Around the World in 80 Days
Kate Ferguson & Susannah Pearse, based on the novel by Jules Verne
Octagon Theatre, Bolton
I don't know if it's a post-lockdown effect, but this has been a popular year for stage adaptations of Jules Verne's ultimate peripatetic novel, this being the fourth we have reviewed this year, all by different writers.
There is a fashion currently for small-cast adaptations of old novels—we've seen several at the Octagon over the last few years—but unlike these, this play doesn't make the fact that everyone is playing multiple roles into the main joke. Kash Arshad's production uses an excellent cast fully committed to playing each character as an individual to tell the story, albeit one that diverts from Verne more than Fogg diverts from his originally planned route.
Ferguson and Pearse's version of the story is set a few hours short of fifty years and three days later than Verne's, so the challenge, issued outside the Reform Club by newspaper proprietor Sir John Sullivan, is to travel around the world and arrive back there by 4PM on Christmas Eve 1923. The bet has also been substantially increased too, from £20,000 to £50,000. This is accepted not by Mr Fogg but by his widow, Lady Phileas Fogg—to make the most of the new time setting, her husband was lost to influenza and her son killed in the First World War aged just 21.
The new setting gives the writers scope for some interesting ideas and references that sometimes work well, although both the plot and Fogg's route have a few unexplained gaps that mean it doesn't entirely gel. They seem to have been influenced in some diversions from the novel by the recent TV adaptation that starred David Tennant: the newspaper proprietor sends a young reporter to try to delay Fogg, in this case Amit Khatri; Passepartout (Kai Spellman) has a hidden past that makes him frightened to go to one of their destination cities, which in this version is Chicago; and part of their journey is by balloon, although this originated in the 1956 David Niven film.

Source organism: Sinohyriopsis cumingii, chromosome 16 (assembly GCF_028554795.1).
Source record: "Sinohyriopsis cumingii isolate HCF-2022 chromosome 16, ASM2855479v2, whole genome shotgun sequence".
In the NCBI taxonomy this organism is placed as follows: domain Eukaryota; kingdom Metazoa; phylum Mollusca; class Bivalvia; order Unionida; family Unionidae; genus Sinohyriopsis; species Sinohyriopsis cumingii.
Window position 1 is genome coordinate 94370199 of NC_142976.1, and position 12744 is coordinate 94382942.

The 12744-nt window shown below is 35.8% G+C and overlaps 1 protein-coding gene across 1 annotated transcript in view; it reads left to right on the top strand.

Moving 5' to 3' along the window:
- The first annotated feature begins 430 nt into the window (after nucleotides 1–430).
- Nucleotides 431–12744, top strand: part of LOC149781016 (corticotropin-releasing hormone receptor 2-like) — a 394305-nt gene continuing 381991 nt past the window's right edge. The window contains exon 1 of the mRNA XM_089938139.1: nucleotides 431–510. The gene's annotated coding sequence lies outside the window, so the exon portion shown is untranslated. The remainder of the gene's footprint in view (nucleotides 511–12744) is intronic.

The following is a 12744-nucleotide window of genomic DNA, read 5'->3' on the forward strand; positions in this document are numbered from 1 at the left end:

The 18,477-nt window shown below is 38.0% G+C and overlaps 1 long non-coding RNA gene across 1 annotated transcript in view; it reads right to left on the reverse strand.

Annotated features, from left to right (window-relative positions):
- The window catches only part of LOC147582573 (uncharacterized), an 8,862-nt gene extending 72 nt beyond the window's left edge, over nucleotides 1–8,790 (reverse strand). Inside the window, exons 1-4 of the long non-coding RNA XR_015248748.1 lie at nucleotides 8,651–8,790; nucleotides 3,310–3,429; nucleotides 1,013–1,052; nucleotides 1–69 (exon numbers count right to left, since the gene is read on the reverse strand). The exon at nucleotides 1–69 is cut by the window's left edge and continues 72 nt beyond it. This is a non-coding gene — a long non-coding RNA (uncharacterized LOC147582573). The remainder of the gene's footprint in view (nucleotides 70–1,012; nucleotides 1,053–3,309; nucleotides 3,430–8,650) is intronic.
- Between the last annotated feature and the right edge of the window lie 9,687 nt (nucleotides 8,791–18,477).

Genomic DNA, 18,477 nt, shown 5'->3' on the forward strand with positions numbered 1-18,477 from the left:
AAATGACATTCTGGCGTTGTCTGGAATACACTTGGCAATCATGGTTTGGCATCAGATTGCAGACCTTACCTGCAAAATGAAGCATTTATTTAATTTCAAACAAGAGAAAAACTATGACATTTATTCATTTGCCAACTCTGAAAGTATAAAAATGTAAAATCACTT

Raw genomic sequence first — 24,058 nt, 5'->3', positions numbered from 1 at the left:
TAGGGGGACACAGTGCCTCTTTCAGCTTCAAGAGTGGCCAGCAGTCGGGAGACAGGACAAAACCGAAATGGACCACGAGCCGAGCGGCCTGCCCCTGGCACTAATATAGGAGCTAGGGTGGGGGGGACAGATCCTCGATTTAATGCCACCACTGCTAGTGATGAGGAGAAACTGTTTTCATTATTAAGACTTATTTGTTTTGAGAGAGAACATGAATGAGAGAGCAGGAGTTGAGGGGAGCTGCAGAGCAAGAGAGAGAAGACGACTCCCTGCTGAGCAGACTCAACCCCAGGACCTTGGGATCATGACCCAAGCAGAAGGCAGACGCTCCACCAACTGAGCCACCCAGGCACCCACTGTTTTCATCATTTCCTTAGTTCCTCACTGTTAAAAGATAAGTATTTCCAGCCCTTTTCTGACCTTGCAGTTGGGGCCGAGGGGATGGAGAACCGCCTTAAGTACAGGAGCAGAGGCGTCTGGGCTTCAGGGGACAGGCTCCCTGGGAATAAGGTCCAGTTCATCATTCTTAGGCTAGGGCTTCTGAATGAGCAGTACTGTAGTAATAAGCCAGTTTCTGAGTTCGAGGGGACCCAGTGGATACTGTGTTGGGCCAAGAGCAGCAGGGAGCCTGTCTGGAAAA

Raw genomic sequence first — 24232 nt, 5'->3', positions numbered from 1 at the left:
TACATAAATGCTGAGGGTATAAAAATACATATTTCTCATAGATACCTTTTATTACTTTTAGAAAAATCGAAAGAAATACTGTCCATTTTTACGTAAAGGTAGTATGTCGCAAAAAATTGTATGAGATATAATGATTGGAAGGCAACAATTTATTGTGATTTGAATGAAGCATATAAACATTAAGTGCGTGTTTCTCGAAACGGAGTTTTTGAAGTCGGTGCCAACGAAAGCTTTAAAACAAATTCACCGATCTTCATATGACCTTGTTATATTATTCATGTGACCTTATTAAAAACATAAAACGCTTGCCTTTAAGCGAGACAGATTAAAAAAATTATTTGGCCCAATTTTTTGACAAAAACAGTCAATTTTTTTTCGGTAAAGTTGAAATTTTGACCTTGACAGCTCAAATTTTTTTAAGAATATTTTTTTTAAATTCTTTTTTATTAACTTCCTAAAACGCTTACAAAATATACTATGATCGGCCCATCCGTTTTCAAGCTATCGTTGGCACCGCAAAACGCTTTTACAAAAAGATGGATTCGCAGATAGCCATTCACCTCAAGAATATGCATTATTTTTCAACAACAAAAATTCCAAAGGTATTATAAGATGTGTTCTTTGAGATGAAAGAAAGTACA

The songs aren't particularly memorable or inspiring, but they largely function well enough within the plot. While the show is advertised as suitable for ages 5+, a lot of it is quite wordy and may go over the heads of most at the younger end (there is a rather long-winded running gag about the spelling of posh English surnames), but then it will suddenly jump into a moment of silliness that doesn't entirely fit, such as asking the audience to "Dance in Pyjamas" with them.
However, there are some lovely visual moments, especially those where direction, movement (Jennifer Kay) and design (Katie Scott) come together, such as the panels in the floor that turn over to become signposts to the countries within a swirly line to represent the route, echoed in the hanging rope lights, and the magical way that a long strip of sari-like material transforms into an elephant, helped by sound effects in Mark Melville's sound design. The mics, used for dialogue as well as for songs, sound a little harsh, making them feel a touch too loud for comfort and affecting the clarity of the lyrics.
Polly Lister inhabits the strong character of Fogg perfectly and is a powerful, constant presence on stage. Darren Kuppan is very appealing as the innocent young journalist who grows to like the person he is supposed to sabotage. Emma Fenney, Robert Jackson and Charlotte Linighan brilliantly create a whole cast of characters between them, from English gentlemen to Chicago gangsters and a silent movie star.
There are some very interesting ideas in the conception of this adaptation that don't entirely come off in the writing, but the production has some great performances and a few notable moments that make it fun to watch overall.
Reviewer: David Chadderton